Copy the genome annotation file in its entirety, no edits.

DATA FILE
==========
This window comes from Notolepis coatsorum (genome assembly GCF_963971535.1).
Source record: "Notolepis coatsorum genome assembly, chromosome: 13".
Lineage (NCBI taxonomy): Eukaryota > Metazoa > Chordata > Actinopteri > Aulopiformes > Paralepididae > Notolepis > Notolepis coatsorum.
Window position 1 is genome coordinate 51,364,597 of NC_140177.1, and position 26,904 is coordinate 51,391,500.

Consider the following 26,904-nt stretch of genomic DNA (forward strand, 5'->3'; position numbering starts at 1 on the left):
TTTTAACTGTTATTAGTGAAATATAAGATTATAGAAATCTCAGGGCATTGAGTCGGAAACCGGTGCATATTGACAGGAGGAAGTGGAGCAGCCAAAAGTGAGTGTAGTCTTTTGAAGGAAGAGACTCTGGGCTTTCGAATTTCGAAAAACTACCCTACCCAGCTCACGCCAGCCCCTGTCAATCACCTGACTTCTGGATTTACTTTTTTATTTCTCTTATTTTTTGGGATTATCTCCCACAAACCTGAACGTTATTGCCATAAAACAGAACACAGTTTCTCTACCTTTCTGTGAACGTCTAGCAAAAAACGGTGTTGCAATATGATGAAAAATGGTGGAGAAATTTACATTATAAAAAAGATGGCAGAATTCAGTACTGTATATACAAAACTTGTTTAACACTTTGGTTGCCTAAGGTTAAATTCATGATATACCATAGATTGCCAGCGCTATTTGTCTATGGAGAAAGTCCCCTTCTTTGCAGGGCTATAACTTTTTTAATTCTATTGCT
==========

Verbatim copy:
This window comes from Notolepis coatsorum (genome assembly GCF_963971535.1).
Source record: "Notolepis coatsorum genome assembly, chromosome: 13".
Lineage (NCBI taxonomy): Eukaryota > Metazoa > Chordata > Actinopteri > Aulopiformes > Paralepididae > Notolepis > Notolepis coatsorum.
Window position 1 is genome coordinate 51,364,597 of NC_140177.1, and position 26,904 is coordinate 51,391,500.

Consider the following 26,904-nt stretch of genomic DNA (forward strand, 5'->3'; position numbering starts at 1 on the left):
TTTTAACTGTTATTAGTGAAATATAAGATTATAGAAATCTCAGGGCATTGAGTCGGAAACCGGTGCATATTGACAGGAGGAAGTGGAGCAGCCAAAAGTGAGTGTAGTCTTTTGAAGGAAGAGACTCTGGGCTTTCGAATTTCGAAAAACTACCCTACCCAGCTCACGCCAGCCCCTGTCAATCACCTGACTTCTGGATTTACTTTTTTATTTCTCTTATTTTTTGGGATTATCTCCCACAAACCTGAACGTTATTGCCATAAAACAGAACACAGTTTCTCTACCTTTCTGTGAACGTCTAGCAAAAAACGGTGTTGCAATATGATGAAAAATGGTGGAGAAATTTACATTATAAAAAAGATGGCAGAATTCAGTACTGTATATACAAAACTTGTTTAACACTTTGGTTGCCTAAGGTTAAATTCATGATATACCATAGATTGCCAGCGCTATTTGTCTATGGAGAAAGTCCCCTTCTTTGCAGGGCTATAACTTTTTTAATTCTATTGCT